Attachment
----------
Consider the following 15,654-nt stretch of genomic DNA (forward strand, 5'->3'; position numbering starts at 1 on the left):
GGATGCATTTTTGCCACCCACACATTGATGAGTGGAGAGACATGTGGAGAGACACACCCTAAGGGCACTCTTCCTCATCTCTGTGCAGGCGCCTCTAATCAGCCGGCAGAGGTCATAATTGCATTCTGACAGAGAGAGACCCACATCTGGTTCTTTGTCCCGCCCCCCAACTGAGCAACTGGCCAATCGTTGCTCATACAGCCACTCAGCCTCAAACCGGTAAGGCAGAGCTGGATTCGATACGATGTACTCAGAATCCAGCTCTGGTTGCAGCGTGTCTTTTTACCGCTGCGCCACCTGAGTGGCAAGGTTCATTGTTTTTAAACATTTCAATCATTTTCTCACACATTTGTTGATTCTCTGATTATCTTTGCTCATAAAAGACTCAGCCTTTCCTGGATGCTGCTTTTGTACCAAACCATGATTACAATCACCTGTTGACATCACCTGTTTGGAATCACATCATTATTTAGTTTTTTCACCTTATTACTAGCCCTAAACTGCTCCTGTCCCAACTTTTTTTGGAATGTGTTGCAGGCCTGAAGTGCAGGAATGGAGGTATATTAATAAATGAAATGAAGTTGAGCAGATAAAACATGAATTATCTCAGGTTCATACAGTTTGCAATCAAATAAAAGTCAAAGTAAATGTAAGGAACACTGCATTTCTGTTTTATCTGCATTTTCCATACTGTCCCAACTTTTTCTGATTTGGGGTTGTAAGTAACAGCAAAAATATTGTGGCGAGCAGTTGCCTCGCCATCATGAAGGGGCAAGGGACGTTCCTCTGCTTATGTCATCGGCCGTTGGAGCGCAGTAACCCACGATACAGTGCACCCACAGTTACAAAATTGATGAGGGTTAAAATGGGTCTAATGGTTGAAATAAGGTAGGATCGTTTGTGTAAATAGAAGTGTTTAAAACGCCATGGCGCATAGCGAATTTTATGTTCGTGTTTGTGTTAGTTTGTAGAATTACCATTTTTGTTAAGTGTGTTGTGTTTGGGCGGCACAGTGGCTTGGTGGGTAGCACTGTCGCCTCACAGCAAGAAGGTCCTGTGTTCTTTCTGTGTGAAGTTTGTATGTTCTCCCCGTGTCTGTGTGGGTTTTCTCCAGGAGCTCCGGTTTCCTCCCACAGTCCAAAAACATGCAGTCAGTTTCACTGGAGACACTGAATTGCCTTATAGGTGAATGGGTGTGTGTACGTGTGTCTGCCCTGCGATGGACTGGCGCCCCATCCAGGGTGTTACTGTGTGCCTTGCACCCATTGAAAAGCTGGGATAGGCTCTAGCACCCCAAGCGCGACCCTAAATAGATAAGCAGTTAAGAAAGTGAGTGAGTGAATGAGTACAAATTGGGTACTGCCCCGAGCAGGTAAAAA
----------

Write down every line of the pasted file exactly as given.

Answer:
Consider the following 15,654-nt stretch of genomic DNA (forward strand, 5'->3'; position numbering starts at 1 on the left):
GGATGCATTTTTGCCACCCACACATTGATGAGTGGAGAGACATGTGGAGAGACACACCCTAAGGGCACTCTTCCTCATCTCTGTGCAGGCGCCTCTAATCAGCCGGCAGAGGTCATAATTGCATTCTGACAGAGAGAGACCCACATCTGGTTCTTTGTCCCGCCCCCCAACTGAGCAACTGGCCAATCGTTGCTCATACAGCCACTCAGCCTCAAACCGGTAAGGCAGAGCTGGATTCGATACGATGTACTCAGAATCCAGCTCTGGTTGCAGCGTGTCTTTTTACCGCTGCGCCACCTGAGTGGCAAGGTTCATTGTTTTTAAACATTTCAATCATTTTCTCACACATTTGTTGATTCTCTGATTATCTTTGCTCATAAAAGACTCAGCCTTTCCTGGATGCTGCTTTTGTACCAAACCATGATTACAATCACCTGTTGACATCACCTGTTTGGAATCACATCATTATTTAGTTTTTTCACCTTATTACTAGCCCTAAACTGCTCCTGTCCCAACTTTTTTTGGAATGTGTTGCAGGCCTGAAGTGCAGGAATGGAGGTATATTAATAAATGAAATGAAGTTGAGCAGATAAAACATGAATTATCTCAGGTTCATACAGTTTGCAATCAAATAAAAGTCAAAGTAAATGTAAGGAACACTGCATTTCTGTTTTATCTGCATTTTCCATACTGTCCCAACTTTTTCTGATTTGGGGTTGTAAGTAACAGCAAAAATATTGTGGCGAGCAGTTGCCTCGCCATCATGAAGGGGCAAGGGACGTTCCTCTGCTTATGTCATCGGCCGTTGGAGCGCAGTAACCCACGATACAGTGCACCCACAGTTACAAAATTGATGAGGGTTAAAATGGGTCTAATGGTTGAAATAAGGTAGGATCGTTTGTGTAAATAGAAGTGTTTAAAACGCCATGGCGCATAGCGAATTTTATGTTCGTGTTTGTGTTAGTTTGTAGAATTACCATTTTTGTTAAGTGTGTTGTGTTTGGGCGGCACAGTGGCTTGGTGGGTAGCACTGTCGCCTCACAGCAAGAAGGTCCTGTGTTCTTTCTGTGTGAAGTTTGTATGTTCTCCCCGTGTCTGTGTGGGTTTTCTCCAGGAGCTCCGGTTTCCTCCCACAGTCCAAAAACATGCAGTCAGTTTCACTGGAGACACTGAATTGCCTTATAGGTGAATGGGTGTGTGTACGTGTGTCTGCCCTGCGATGGACTGGCGCCCCATCCAGGGTGTTACTGTGTGCCTTGCACCCATTGAAAAGCTGGGATAGGCTCTAGCACCCCAAGCGCGACCCTAAATAGATAAGCAGTTAAGAAAGTGAGTGAGTGAATGAGTACAAATTGGGTACTGCCCCGAGCAGGTAAAAA